Invisible Hand becomes Invincible Hand

Reflection for Thanksgiving Day: ‘Invisible Hand’ becomes ‘Invincible Hand’

J.N. Manokaran

Adam Smith one of the influential economists wrote about the ‘invisible hand’.  When each consumer has the freedom to choose what to buy and each manufacturer or producer has the freedom to decide how to produce and what to sell; then the market will become stable in the product distribution and prices that would benefit all in the community.  Based on this theory, the market became an autonomous giant beyond the control of political or social or moral or spiritual factors. With globalization, technology and easy movement around the globe, markets have become global phenomenon.  With the fall of USSR, the world became almost a single market entity.  In earlier times, the labourers moved; the capital moved in the global trade.  Now, the production moves i.e. the jobs moves from one place to another.

The Founding Fathers of America were sensitive to the needs of the people because of the biblical worldview.  The minimum wages were fixed in a way that a person is able to feed a family of four/five and send the children to school.  If the minimum wages does not cover the schooling of the children, the next generation would be illiterate.  The minimum wages are not determined purely by economic necessity, but with social development.  The influence of the Church created the ‘Protestant Work Ethic’ that transformed the whole economy.

Gradually, the social agenda was neglected as political leaders vacillated with regards to biblical worldview.  The Intelligentsia promoted ‘common sense’ instead of bible and humanism replaced Christianity in the public space.  When this happened, the economy was solely based on profit and the motivating factor was greed.  In fact, greed became the creed of market economy.  With no moral influence from the church and lack of political direction and supervision, economy was guided by the ‘invisible hand’.

Chris Hedges writes in an article writes about a city Scranton, once known as Electric city for introducing Electric Street Car in 1886 is like sinking ship.  “In nearly all of the country’s 19,000 municipalities, declining or stagnant property tax revenues, along with mounting costs, have reached crisis proportions.”[1]  The reason is the jobs have been shipped out of the country. In these economically less progressive countries: “There are no popular mechanisms—no labour unions, no political parties, no grassroots movements—strong enough to counter the corporate juggernaut and halt the decline.”[2]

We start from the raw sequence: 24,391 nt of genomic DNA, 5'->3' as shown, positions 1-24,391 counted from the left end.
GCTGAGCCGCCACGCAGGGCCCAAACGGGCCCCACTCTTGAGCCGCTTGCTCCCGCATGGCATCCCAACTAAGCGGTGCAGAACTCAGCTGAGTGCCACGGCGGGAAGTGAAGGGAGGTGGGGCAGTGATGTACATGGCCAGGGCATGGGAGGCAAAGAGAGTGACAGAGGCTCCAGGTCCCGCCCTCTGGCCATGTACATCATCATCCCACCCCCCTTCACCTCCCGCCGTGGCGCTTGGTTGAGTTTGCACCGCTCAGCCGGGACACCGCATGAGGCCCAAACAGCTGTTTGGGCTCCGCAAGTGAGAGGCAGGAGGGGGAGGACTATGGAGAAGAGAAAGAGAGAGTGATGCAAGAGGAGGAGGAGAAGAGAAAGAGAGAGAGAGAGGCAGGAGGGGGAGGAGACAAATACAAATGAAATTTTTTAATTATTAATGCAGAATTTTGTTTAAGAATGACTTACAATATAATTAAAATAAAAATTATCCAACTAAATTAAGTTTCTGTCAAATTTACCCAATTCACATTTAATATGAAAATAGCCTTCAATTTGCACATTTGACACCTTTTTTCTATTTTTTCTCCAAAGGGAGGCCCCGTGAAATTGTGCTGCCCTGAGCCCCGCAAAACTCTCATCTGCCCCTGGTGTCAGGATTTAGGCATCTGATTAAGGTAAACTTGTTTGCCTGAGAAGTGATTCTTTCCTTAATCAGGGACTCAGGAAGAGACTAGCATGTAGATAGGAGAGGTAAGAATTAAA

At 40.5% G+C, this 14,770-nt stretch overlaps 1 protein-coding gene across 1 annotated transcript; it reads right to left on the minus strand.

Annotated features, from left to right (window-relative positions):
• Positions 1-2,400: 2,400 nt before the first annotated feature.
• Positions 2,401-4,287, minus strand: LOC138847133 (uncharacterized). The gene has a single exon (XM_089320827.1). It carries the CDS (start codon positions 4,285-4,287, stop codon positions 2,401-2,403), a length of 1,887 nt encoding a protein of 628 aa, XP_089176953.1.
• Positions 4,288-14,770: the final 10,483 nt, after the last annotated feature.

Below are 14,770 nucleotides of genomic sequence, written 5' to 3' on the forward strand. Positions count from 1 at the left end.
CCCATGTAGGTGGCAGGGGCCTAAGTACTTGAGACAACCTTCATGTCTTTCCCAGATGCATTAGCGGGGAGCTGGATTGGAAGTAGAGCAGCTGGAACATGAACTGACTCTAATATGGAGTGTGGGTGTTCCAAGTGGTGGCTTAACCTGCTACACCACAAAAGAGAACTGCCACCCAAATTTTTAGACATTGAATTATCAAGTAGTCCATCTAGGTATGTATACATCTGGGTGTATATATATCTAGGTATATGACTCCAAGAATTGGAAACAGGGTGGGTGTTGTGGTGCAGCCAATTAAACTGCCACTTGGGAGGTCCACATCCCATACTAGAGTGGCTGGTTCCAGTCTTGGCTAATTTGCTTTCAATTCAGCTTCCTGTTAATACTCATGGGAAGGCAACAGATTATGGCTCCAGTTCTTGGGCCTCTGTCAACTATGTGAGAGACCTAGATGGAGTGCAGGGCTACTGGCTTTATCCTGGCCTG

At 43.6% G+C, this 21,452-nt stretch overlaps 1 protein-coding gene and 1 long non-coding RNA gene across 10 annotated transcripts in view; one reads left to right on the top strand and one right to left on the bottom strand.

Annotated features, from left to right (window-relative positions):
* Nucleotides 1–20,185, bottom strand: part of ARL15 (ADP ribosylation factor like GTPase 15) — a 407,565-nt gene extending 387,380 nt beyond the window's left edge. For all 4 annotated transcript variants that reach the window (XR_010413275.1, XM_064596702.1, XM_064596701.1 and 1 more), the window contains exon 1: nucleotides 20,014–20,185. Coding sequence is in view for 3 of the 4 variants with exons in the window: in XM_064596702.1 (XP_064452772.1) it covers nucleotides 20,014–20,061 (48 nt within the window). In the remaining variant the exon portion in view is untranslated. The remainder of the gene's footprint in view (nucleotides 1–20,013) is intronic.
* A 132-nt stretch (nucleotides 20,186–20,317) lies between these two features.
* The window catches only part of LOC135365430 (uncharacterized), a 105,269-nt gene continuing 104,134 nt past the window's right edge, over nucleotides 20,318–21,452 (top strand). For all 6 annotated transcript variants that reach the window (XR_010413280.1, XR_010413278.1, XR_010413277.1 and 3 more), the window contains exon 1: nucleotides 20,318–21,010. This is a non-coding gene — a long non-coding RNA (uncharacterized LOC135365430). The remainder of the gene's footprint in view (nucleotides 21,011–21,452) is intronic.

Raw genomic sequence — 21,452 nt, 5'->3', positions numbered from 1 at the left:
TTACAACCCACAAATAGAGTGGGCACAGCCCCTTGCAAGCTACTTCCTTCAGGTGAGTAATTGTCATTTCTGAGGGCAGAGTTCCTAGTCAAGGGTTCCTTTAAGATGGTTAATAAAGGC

In these countries, the workers are deprived of their privileges and are marginalized from real development or growth or prosperity.  The poor are unable to demand their rights. “That work has been taken over by non-unionized, poorly paid, and often abused sweatshop workers in Vietnam or China. And should they rise up and demand decent wages and safe working conditions, the jobs will be moved again.”[3]  Temporarily such countries could be benefitted, in the long term, the people would continue to suffer.

It is not just the unskilled or skilled workers that are being affected, even the highly skilled workers are also are becoming victims.  Even IT professionals do not have long shelf life. “The shelf life of a software engineer today is no more than that of a cricketer – about 15 years,” says V R Ferose, MD of German software major SAP’s India R&D Labs that has over 4,500 employees . “The 20-year-old guys provide me more value than the 35-year-olds do.”[4]  The management of such IT firms do not bother about their workers who touch 40 years.  They are given pink slip.  What would they do to fend themselves?  The Management says that they should carefully invest in their early life.  In most countries, savings are wiped off by high inflation.

The social implications of this economic blunder are well described by Chris Hedges: “As deteriorating infrastructure and ongoing layoffs continue to beset the nation’s cities, more dramatic signs of neglect will appear. Garbage will pile up on curbsides. Power grids will blink on and off. There will not be enough police, firefighters, or teachers. Pensions will be cut or paid sporadically.”[5]

Unknown God and Invisible Hand

In the first century, the citizens of the city of Athens had an altar devoted To An unknown God (Acts 17:23).  The Athens did not know that god; who is not personal or predictable, The 21st Century postmodern generation worships the Invisible Hand which has become Invincible Hand. As a Nation, America should reflect, repent and renew their faith to renew as nation of pre-eminence and prominence.



[1] Chris Hedges, “A Metaphor For America” The Walrus November 2012, p. 24-33.

[2] Chris Hedges, “A Metaphor For America” The Walrus November 2012, p. 24-33.

[3] Chris Hedges, “A Metaphor For America” The Walrus November 2012, p. 24-33.

[4] Sujit John and Shilpa Phadnis, What’s shelf life of techies? Just 15 years accessed on 17 November 2012.

[5] Chris Hedges, “A Metaphor For America” The Walrus November 2012, p. 24-33.


About J.N. Manokaran

Preacher, Teacher and Writer. Serving Lord Jesus Christ through Community Bible Study
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